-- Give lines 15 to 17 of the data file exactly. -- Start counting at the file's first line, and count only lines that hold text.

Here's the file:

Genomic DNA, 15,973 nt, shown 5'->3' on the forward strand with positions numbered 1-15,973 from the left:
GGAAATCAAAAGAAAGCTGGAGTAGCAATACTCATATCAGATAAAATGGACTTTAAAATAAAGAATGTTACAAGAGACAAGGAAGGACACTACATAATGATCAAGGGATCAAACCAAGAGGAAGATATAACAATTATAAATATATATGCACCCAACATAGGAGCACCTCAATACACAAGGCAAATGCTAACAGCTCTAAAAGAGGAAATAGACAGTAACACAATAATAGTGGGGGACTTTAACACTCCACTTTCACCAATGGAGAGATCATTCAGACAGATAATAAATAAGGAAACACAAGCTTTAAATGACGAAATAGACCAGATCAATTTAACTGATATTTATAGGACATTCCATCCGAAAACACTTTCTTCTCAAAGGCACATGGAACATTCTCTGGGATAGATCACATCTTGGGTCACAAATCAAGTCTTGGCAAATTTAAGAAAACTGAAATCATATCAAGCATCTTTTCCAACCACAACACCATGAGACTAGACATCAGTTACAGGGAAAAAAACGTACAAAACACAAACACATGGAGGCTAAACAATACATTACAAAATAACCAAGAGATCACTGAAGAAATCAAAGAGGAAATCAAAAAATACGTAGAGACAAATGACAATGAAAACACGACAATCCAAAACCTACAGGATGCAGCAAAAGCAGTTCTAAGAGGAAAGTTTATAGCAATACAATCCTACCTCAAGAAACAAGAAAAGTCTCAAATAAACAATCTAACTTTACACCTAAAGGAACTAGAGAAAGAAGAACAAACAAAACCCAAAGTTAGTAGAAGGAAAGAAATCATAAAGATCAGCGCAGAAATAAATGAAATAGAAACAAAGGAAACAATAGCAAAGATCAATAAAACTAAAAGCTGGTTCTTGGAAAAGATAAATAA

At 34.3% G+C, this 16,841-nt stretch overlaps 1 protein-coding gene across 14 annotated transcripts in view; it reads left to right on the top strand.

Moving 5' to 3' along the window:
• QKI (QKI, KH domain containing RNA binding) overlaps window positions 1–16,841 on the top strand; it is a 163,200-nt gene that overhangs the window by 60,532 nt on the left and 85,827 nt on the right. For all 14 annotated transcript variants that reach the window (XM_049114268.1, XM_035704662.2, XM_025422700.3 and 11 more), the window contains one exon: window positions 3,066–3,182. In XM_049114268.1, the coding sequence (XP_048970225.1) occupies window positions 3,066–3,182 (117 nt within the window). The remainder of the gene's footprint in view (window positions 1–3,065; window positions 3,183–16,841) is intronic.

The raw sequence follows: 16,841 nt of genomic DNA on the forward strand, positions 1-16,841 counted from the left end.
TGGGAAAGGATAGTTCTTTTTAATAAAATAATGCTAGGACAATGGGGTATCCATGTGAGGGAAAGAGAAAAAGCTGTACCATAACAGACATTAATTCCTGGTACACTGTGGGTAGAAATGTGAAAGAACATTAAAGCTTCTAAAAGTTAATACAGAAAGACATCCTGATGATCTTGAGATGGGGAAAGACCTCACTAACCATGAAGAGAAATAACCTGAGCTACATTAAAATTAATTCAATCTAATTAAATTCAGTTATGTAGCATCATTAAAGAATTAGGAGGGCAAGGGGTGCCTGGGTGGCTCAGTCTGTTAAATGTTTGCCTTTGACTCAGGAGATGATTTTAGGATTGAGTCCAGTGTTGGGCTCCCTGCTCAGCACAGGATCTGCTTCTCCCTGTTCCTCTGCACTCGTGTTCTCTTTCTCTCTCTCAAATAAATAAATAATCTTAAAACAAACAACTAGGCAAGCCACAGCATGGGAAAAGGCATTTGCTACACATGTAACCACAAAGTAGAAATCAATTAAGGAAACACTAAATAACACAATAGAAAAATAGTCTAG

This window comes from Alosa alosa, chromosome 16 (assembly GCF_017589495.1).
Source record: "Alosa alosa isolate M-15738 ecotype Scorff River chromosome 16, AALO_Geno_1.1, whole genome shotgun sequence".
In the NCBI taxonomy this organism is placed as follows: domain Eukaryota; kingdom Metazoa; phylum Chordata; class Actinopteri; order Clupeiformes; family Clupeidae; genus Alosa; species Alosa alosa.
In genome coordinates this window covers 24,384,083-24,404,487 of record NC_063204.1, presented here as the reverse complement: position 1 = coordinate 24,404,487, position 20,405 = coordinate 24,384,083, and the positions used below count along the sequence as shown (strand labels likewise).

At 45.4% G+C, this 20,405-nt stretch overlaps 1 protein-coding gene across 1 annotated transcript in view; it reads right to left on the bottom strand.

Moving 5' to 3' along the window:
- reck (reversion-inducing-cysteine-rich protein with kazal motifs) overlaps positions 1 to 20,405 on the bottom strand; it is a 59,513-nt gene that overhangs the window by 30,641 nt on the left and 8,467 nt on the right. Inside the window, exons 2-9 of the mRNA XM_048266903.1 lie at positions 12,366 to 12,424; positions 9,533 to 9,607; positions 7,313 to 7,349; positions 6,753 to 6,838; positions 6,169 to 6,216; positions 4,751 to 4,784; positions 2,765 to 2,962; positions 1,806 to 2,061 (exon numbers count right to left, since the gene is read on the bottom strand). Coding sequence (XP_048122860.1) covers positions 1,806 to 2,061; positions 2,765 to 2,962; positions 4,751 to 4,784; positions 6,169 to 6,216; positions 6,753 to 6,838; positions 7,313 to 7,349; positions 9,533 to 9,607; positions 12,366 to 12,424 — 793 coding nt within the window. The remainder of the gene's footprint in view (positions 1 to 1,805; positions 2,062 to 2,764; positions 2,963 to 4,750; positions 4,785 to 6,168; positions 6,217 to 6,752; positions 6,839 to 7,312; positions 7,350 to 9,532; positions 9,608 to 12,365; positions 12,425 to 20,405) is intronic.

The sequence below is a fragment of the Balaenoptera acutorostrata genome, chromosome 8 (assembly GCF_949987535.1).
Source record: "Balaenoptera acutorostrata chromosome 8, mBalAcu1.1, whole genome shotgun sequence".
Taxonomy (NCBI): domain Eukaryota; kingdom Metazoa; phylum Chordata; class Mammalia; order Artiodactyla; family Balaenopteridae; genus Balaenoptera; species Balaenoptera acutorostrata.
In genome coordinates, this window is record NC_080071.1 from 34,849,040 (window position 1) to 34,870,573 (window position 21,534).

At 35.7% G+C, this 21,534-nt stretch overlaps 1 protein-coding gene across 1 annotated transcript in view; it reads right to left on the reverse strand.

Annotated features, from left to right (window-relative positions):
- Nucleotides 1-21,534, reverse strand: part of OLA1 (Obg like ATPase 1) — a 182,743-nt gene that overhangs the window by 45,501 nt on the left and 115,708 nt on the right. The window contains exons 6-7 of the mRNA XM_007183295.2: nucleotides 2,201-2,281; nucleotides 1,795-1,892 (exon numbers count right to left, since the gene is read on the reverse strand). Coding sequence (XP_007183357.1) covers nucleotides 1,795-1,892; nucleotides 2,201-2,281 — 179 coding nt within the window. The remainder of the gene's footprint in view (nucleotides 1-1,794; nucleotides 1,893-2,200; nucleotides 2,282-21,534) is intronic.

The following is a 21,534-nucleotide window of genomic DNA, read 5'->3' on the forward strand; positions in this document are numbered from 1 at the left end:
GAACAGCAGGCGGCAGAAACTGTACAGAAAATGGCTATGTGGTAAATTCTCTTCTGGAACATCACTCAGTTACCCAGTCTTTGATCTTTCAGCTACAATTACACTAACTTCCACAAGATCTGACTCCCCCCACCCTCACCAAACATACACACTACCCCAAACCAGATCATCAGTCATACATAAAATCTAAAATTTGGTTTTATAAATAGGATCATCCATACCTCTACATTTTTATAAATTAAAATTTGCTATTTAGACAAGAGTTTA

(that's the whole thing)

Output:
The sequence below is a fragment of the Balaenoptera acutorostrata genome, chromosome 8 (assembly GCF_949987535.1).
Source record: "Balaenoptera acutorostrata chromosome 8, mBalAcu1.1, whole genome shotgun sequence".
Taxonomy (NCBI): domain Eukaryota; kingdom Metazoa; phylum Chordata; class Mammalia; order Artiodactyla; family Balaenopteridae; genus Balaenoptera; species Balaenoptera acutorostrata.